Bloodless surgery is done without the use of donor blood. Bloodless surgery may include:
Blood can be lost during surgery. It is often replaced with blood from a donor. Some may not want to receive donated blood. Reasons may include:
Bloodless surgery is an option for those who do not want or cannot have a donor blood transfusion.
Bloodless surgery may also lead to:
Your doctor will review problems that can occur with bloodless surgery. Complications from bloodless surgery may include a bad reaction to medicine or fluids that are needed.
Your doctor will:
If your blood will be needed, it will be collected before the surgery. You may be given treatments to help replace the blood. This may include fluids and the following:
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Your doctor may give you medicine to help your body make more blood. You may also asked to stop taking certain medicine, herbs, or supplements. Let your doctor know what you are taking.
Extra oxygen will be given before surgery. This will make sure your body keeps high levels of oxygen even if you lose some blood.
You may be placed in a hyperbaric oxygen chamber. This chamber helps to pump extra oxygen into your body.
The type of anesthesia will depend on your surgery.
What will happen will depend the type of surgery you will be having.
To further minimize blood loss, the doctor will:
The blood that was collected from you may be re-infused. You may also be given special fluids. A hyperbaric oxygen chamber may be needed if oxygen levels are low.
Depends on the type of surgery you have.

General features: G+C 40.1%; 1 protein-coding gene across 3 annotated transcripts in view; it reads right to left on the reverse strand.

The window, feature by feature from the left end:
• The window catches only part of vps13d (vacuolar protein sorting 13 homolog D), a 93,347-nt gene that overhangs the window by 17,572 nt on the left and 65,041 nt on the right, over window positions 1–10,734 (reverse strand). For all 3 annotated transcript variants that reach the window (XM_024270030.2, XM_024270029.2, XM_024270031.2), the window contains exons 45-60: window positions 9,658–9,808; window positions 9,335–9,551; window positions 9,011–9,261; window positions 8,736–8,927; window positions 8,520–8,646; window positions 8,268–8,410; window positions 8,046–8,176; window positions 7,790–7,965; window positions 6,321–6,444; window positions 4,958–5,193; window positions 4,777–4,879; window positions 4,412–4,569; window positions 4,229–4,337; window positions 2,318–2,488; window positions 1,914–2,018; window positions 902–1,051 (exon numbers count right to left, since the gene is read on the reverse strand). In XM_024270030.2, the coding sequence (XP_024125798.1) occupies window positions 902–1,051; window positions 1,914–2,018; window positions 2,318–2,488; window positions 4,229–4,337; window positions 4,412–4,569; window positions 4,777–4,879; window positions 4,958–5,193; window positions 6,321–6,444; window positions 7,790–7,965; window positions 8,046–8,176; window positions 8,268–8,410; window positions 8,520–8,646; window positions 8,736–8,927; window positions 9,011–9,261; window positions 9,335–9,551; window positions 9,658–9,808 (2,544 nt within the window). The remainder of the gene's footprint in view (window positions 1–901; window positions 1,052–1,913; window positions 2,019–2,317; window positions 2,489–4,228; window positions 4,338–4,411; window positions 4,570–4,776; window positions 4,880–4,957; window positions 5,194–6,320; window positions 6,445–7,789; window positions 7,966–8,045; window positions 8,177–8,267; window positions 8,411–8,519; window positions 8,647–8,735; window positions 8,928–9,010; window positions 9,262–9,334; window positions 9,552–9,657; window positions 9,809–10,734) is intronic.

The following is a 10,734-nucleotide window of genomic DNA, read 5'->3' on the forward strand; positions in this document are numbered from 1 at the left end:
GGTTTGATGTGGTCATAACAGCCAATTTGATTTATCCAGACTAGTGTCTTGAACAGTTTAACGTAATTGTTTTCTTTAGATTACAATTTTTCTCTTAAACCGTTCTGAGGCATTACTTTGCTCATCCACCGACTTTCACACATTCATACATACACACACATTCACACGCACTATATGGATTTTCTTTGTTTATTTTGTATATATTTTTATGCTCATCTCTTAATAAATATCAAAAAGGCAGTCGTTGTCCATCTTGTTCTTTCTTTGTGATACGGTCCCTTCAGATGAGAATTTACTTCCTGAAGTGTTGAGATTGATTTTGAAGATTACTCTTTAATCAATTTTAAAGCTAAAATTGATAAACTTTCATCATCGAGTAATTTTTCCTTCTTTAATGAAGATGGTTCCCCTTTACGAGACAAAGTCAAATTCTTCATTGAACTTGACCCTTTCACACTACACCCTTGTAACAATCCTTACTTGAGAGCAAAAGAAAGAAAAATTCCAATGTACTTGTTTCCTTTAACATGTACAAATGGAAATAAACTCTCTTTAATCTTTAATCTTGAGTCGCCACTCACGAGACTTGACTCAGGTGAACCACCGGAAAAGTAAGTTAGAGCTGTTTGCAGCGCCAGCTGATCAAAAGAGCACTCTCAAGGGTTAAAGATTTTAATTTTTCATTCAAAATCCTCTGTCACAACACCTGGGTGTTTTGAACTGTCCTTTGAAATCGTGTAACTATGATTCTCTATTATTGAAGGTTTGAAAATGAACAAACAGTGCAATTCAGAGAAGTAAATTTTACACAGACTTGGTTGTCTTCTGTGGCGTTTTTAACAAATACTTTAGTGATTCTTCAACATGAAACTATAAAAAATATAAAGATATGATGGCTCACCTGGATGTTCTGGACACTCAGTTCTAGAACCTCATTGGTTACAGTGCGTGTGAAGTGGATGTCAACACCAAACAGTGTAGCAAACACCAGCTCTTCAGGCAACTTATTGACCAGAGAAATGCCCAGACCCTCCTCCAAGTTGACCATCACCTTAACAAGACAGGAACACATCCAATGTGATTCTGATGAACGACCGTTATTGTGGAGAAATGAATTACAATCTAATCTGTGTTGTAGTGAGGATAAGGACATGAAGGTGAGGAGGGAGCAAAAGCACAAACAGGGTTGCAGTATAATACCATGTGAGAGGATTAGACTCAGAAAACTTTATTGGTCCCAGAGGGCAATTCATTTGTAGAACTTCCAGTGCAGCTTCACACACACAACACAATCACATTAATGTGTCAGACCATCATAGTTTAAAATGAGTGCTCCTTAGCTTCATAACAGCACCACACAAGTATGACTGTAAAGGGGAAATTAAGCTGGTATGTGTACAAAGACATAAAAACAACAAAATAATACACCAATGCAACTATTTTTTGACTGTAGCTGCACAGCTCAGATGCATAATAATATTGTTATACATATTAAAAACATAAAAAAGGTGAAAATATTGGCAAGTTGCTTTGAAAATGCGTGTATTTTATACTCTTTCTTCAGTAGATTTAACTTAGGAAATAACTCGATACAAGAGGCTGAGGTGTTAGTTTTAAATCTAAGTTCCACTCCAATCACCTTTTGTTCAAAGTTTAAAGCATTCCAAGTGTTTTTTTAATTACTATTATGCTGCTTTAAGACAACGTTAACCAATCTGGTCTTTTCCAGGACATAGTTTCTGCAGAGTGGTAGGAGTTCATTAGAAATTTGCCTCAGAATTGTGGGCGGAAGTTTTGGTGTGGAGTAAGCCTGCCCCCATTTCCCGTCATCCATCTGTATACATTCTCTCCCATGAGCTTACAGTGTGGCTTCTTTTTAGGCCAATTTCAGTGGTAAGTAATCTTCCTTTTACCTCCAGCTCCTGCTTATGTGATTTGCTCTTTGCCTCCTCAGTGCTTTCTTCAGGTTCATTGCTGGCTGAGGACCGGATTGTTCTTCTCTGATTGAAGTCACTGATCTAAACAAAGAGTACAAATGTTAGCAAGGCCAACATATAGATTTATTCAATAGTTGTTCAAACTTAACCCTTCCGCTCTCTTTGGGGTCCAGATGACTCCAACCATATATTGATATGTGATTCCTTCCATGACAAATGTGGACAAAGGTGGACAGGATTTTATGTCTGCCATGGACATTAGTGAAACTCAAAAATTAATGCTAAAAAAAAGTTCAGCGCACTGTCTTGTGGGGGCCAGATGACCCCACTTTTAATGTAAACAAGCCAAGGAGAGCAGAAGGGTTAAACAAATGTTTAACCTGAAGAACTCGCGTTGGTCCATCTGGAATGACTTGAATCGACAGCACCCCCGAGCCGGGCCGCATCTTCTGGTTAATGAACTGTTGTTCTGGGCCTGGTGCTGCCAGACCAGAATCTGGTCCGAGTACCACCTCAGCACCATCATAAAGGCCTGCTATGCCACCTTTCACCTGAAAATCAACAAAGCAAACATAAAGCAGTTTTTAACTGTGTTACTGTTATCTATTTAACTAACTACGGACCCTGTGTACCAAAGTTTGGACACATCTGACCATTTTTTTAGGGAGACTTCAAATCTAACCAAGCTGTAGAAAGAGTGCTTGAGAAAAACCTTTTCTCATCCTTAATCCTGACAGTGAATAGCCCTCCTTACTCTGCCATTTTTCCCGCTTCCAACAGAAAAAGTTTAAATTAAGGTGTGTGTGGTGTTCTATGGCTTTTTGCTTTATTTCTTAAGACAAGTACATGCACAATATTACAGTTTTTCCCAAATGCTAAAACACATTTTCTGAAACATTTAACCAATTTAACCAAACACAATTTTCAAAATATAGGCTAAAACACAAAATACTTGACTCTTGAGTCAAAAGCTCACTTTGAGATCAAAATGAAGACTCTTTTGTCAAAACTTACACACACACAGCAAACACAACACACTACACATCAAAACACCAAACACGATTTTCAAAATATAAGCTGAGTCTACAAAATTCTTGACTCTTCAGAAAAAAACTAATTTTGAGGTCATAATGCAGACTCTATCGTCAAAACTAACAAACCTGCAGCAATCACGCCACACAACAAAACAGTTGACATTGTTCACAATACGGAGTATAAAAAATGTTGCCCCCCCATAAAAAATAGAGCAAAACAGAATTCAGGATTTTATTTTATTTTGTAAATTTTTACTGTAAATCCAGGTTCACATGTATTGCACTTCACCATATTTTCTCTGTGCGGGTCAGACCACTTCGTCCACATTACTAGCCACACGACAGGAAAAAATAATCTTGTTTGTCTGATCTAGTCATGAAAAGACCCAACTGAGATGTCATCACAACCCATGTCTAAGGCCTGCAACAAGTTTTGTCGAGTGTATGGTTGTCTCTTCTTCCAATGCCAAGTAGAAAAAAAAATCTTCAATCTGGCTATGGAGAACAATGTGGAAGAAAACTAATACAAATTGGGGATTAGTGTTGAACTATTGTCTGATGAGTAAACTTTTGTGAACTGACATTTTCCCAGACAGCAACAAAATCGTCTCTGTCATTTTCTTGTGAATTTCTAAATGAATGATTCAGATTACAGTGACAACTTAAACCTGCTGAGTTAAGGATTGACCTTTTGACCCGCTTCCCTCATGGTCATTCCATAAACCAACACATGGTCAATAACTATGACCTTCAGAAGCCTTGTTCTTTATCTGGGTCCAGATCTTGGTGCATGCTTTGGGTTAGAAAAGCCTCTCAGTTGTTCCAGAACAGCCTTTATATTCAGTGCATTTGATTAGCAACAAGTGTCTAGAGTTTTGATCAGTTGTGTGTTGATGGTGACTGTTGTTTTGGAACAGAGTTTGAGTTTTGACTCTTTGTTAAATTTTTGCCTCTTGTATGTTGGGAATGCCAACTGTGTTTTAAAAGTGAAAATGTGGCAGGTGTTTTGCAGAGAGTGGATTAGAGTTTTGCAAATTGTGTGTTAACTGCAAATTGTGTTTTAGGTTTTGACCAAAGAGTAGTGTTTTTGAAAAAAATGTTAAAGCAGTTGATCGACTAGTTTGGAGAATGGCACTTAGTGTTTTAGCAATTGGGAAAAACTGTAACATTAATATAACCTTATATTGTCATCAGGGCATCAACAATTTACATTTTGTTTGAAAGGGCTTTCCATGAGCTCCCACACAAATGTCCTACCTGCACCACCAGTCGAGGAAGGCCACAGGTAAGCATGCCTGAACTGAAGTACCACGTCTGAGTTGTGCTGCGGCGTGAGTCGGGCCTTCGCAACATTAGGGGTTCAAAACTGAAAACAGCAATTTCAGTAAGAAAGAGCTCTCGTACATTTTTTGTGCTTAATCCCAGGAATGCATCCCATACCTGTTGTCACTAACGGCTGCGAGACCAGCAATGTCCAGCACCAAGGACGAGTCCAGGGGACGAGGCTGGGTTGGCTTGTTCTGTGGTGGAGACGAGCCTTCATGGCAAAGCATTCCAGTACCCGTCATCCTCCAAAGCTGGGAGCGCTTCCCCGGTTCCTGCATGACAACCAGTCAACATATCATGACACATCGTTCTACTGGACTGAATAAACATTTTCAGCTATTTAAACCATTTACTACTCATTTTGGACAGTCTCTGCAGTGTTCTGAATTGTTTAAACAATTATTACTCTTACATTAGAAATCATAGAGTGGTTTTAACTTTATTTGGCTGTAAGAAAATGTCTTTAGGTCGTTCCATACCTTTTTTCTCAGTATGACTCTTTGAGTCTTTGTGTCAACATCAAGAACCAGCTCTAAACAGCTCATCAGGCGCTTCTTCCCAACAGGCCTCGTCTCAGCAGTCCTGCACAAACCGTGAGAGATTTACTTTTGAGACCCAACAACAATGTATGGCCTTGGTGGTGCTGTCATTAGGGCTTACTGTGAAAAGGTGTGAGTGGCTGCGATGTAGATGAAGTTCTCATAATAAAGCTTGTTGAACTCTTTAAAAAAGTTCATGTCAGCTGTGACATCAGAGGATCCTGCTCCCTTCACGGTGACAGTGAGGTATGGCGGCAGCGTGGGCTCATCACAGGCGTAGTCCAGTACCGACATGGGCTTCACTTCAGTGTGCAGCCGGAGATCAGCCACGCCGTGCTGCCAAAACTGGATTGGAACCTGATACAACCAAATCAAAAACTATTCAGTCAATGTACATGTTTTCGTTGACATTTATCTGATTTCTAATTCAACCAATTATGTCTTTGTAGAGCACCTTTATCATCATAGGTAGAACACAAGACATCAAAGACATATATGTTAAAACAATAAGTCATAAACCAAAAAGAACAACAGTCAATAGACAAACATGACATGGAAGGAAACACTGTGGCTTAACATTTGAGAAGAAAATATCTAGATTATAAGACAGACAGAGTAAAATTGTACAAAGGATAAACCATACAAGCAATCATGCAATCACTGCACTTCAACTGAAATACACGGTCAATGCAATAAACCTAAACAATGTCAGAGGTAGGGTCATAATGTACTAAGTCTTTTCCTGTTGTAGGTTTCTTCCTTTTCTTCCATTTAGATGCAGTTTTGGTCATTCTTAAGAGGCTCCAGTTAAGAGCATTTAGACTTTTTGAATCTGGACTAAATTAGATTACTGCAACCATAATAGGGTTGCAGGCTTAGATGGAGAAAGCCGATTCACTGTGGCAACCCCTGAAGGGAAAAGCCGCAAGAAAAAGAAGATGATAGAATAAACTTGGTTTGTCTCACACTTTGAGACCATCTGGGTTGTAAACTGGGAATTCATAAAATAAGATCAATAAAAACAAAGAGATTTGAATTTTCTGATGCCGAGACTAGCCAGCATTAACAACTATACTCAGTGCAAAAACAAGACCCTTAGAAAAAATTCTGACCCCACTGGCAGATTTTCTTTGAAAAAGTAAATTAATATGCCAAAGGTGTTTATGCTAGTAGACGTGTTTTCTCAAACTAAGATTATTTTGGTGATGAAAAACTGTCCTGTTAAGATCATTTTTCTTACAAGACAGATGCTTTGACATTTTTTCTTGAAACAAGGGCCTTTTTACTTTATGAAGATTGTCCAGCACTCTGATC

Bloodless process does not cause pain.
How long you will stay in the hospital depends on the type of surgery.
You will be taken to your recovery room where the care team will monitor you. They will watch your oxygen levels.
It is important for you to monitor your recovery after you leave the hospital. Alert your doctor to any problems right away. If any of the following occur, call your doctor:
If you think you have an emergency, call for emergency medical services right away.
Allen J, Berrios L, Solimine M, Knott-Craig C. Bloodless Surgery in a Pediatric Jehovah’s Witness. J Extra Corpor Technol. 2013 Dec; 45(4): 251–253.
Bloodless Surgery Center. Division of Cardiothoracic Surgery, St. Luke’s-Roosevelt website. Available at: http://www.slrctsurgery.com/bloodless.html. Accessed December 28, 2018.
Center for Bloodless Medicine & Surgery at Pennsylvania Hospital. Penn Medicine website. Available at: https://www.pennmedicine.org/for-patients-and-visitors/find-a-program-or-service/bloodless-medicine. Accessed December 28, 2018.
Glossary of terms. Department of Cardiothoracic Surgery, University of Southern California website. Available at: http://www.cts.usc.edu/zglossary-cellsaver.html. Accessed December 28, 2018.
Hyperbaric oxygen (HBO) therapy process and applications. Englewood Hospital Medical Center website. Available at: http://www.englewoodhospital.com/pdf/HBOProcessandApplications.pdf. Accessed December 28, 2018.
Mizuno J, Ozawa Y, Arita H, Hanaoka K. Anesthetic management of a Jehovah's Witness for pancreaticoduodenectomy. Masui. 2011;60(3):383-386.
Shander A, Javidroozi M, Perelman S, Puzio T, Lobel G. From bloodless surgery to patient blood management. Mt Sinai J Med. 2012;79(1):56.
Last reviewed June 2018 by Donald Buck, MD Last Updated: 12/28/2018